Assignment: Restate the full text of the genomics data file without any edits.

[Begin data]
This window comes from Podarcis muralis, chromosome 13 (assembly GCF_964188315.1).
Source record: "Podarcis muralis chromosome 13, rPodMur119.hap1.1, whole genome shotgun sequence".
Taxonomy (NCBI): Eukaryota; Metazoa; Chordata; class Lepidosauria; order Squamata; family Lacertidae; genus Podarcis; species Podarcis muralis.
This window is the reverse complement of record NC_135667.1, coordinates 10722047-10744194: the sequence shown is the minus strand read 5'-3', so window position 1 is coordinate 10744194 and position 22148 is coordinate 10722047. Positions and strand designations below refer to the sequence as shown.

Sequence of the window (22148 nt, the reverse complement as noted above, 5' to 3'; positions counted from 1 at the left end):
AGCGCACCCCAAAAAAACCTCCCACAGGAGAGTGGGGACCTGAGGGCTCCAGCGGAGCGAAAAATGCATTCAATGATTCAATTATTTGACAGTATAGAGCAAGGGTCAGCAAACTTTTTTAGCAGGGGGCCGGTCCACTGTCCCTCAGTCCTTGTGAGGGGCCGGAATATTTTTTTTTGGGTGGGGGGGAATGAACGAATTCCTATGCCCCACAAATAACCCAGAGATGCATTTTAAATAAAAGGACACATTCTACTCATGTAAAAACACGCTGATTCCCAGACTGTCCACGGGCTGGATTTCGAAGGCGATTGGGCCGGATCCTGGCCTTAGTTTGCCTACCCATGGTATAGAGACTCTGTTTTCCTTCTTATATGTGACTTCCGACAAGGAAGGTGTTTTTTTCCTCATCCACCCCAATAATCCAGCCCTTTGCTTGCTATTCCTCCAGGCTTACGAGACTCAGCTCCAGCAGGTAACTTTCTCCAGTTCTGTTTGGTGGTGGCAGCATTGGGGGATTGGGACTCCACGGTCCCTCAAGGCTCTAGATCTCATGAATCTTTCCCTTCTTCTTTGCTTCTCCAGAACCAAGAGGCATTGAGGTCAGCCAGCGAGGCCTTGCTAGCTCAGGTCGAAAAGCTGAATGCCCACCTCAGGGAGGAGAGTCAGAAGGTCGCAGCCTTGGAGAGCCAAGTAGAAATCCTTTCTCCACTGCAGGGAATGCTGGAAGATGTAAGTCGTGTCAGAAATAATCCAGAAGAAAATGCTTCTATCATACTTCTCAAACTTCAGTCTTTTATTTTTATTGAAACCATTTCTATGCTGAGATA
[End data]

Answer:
This window comes from Podarcis muralis, chromosome 13 (assembly GCF_964188315.1).
Source record: "Podarcis muralis chromosome 13, rPodMur119.hap1.1, whole genome shotgun sequence".
Taxonomy (NCBI): Eukaryota; Metazoa; Chordata; class Lepidosauria; order Squamata; family Lacertidae; genus Podarcis; species Podarcis muralis.
This window is the reverse complement of record NC_135667.1, coordinates 10722047-10744194: the sequence shown is the minus strand read 5'-3', so window position 1 is coordinate 10744194 and position 22148 is coordinate 10722047. Positions and strand designations below refer to the sequence as shown.

Sequence of the window (22148 nt, the reverse complement as noted above, 5' to 3'; positions counted from 1 at the left end):
AGCGCACCCCAAAAAAACCTCCCACAGGAGAGTGGGGACCTGAGGGCTCCAGCGGAGCGAAAAATGCATTCAATGATTCAATTATTTGACAGTATAGAGCAAGGGTCAGCAAACTTTTTTAGCAGGGGGCCGGTCCACTGTCCCTCAGTCCTTGTGAGGGGCCGGAATATTTTTTTTTGGGTGGGGGGGAATGAACGAATTCCTATGCCCCACAAATAACCCAGAGATGCATTTTAAATAAAAGGACACATTCTACTCATGTAAAAACACGCTGATTCCCAGACTGTCCACGGGCTGGATTTCGAAGGCGATTGGGCCGGATCCTGGCCTTAGTTTGCCTACCCATGGTATAGAGACTCTGTTTTCCTTCTTATATGTGACTTCCGACAAGGAAGGTGTTTTTTTCCTCATCCACCCCAATAATCCAGCCCTTTGCTTGCTATTCCTCCAGGCTTACGAGACTCAGCTCCAGCAGGTAACTTTCTCCAGTTCTGTTTGGTGGTGGCAGCATTGGGGGATTGGGACTCCACGGTCCCTCAAGGCTCTAGATCTCATGAATCTTTCCCTTCTTCTTTGCTTCTCCAGAACCAAGAGGCATTGAGGTCAGCCAGCGAGGCCTTGCTAGCTCAGGTCGAAAAGCTGAATGCCCACCTCAGGGAGGAGAGTCAGAAGGTCGCAGCCTTGGAGAGCCAAGTAGAAATCCTTTCTCCACTGCAGGGAATGCTGGAAGATGTAAGTCGTGTCAGAAATAATCCAGAAGAAAATGCTTCTATCATACTTCTCAAACTTCAGTCTTTTATTTTTATTGAAACCATTTCTATGCTGAGATA